My mother works as a Visiting Angel (home health aide) for a family whose adult daughter has a puppy - Mom described this dog as sweet and chill, andsaid she'd like one of that breed for if she ever got another dog.  She sent me a picture.  It's an Australian Cattle Dog, and I told her that a chill cattle dog is an anomaly - she now thinks maybe not the dog for her. 

I am always stunned when I see a Husky or similar here in hot climates.  Same with bulldogs, to be honest.  They can't breathe well and the heat and humidity exacerbate the problem.  Plus, those skin folds that make them so cute?  Need to be cleaned out often, or skin infections.

I love pointers and bluetick coonhounds, but I know that I don't lead a lifestyle that would suit them.  I love the aesthetic of a Boston Terrier, but I know they have that same flat face problem as pugs and bulldogs - plus their eyes can just pop out.  That seems like a design flaw.

Boxers are precious, but they can be aggressive.  Dachshunds are sweet, but back problems.  Corgis are kind of cute, but also back problems.  I saw a corgi at the dog wash place on Sunday.  His name was Corndog, which is a great fucking name for a dog, but he was getting his nails trimmed and was literally shrieking every time he heard the click.  It was unnerving.  Now, my dog may bark at people waiting for the bus, but she'll let them cut her toenails without restraint and without being a complete jackass.  She'll wait to be a complete jackass by barking at the dog minding its own business in the parking lot.  Because terrier.

Lola was a terrier mix.  Piper is a terrier mix. I clearly have a "type" - Matt says no more terriers, I say we'll see about that.

Anyway - I think anyone who take in an animal and loves it and gives it a home, and does all the responsible owner stuff is doing a noble thing - whether your dog has a pedigree, or merely eats Pedigree, you are doing a good thing.  I'm just saying personally:

1.  I could not own a bulldog in good conscience.

2.  The Seilers/UGA need to travel overseas and get some strange introduced into their line.  Like, a lot of strange.

3.  The Seilers/UGA need to maybe reconsider having a live mascot.  We have the dude in a furry suit. They bring this dog to the games in a custom station wagon with vanity plates.  Once there, he has an air-conditioned dog house on the sidelines.  On top of that, they bring in large bags of ice for Uga to lay on.  Because bulldogs DON'T TOLERATE HEAT.  And most of football season in the south is hotter than balls.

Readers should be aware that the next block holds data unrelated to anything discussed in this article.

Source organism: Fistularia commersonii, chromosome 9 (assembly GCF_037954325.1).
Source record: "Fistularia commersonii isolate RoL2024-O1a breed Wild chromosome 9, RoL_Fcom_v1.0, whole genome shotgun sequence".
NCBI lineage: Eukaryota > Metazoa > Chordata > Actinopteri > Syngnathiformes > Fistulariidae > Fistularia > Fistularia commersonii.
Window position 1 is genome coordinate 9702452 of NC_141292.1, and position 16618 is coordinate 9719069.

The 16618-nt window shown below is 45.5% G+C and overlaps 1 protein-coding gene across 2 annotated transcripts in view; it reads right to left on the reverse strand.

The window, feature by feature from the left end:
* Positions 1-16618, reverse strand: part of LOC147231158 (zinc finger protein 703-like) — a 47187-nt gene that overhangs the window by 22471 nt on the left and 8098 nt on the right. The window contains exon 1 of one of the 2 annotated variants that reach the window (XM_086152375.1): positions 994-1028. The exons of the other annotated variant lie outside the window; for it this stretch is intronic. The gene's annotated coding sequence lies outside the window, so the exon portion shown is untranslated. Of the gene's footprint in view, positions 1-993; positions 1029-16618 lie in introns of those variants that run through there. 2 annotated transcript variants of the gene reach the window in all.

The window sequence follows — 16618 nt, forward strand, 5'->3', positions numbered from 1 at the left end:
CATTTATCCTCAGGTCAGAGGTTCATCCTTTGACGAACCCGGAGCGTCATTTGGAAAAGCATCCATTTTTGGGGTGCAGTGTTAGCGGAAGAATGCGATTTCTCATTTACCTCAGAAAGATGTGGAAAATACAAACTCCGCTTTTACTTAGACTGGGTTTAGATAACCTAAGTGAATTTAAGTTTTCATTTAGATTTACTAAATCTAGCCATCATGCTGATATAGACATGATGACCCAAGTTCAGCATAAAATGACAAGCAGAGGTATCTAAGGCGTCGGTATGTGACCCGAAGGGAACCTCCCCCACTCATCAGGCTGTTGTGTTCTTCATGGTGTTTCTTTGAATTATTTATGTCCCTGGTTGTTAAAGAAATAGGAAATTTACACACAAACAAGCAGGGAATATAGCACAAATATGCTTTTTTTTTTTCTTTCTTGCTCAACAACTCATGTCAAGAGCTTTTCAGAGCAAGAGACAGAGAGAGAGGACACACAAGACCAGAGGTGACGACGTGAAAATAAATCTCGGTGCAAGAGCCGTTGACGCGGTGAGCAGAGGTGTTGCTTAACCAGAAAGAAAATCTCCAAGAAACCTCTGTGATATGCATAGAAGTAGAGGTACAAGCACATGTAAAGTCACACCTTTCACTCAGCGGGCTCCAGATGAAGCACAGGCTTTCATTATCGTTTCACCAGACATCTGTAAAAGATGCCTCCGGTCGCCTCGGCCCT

4.  Sometimes, Uga acts like a real dog, and tries to bite players in the crotch, which is unfortunate.  However, it is also funny.  It will never not be funny.  And I am apparently not the only person who thinks that, because framed copies of the photo have been sold.  The clip gets trotted out at least once a year.  There are t-shirts, and there is a figurine:

Commemorative.  How would you like to be Auburn #21?

His name is Robert Baker.  He currently plays football in Canada, and was at one time, arrested for dealing heroin.  I somehow blame this on Uga, the Seilers, and bulldog breeders everywhere.  Which brings me to my final point.

6.   Given that the current state of bulldogs is that they die young, have health problems galore,  stocky, snorting, physical specimens of epic laziness who require ice bags, air-conditioning and surgical assistance to mate... why is this a symbol of admiration?  I mean, maybe the white, aggressive, overstuffed, hypochondriac, broad-chested traits aren't something we should aspire to?  The whole hypermasculine act to cover up the prissy snowflake reality.

Eh, boys?

Thoughts to ponder.

That's why you don't get me started on bulldogs.

Bully for all of us,



Christopher said…
Funny, I'm really glad I helped get you started on bulldogs. This is a discussion all people who love dogs should be having. Here's something else to consider in all this: Dalmatians are prone to bladder stones. Several years ago a group of Dalmatians were bred to Pointers (there is already some Pointer lineage in contemporary Dalmatians, since they'll occasionally "point") to see if this problem could be reduced or even eliminated.
It worked, but the fury of some people about the "purity" of the breed was terrifying and it's such a toxic subject people are reluctant to bring it up.
Like you I have nothing against purebred dogs. I have a problem with what some people do in the name of "pure breeds".
Christopher said…
Also I feel like I need the Kids In The Hall's "Terriers" song as a chaser now.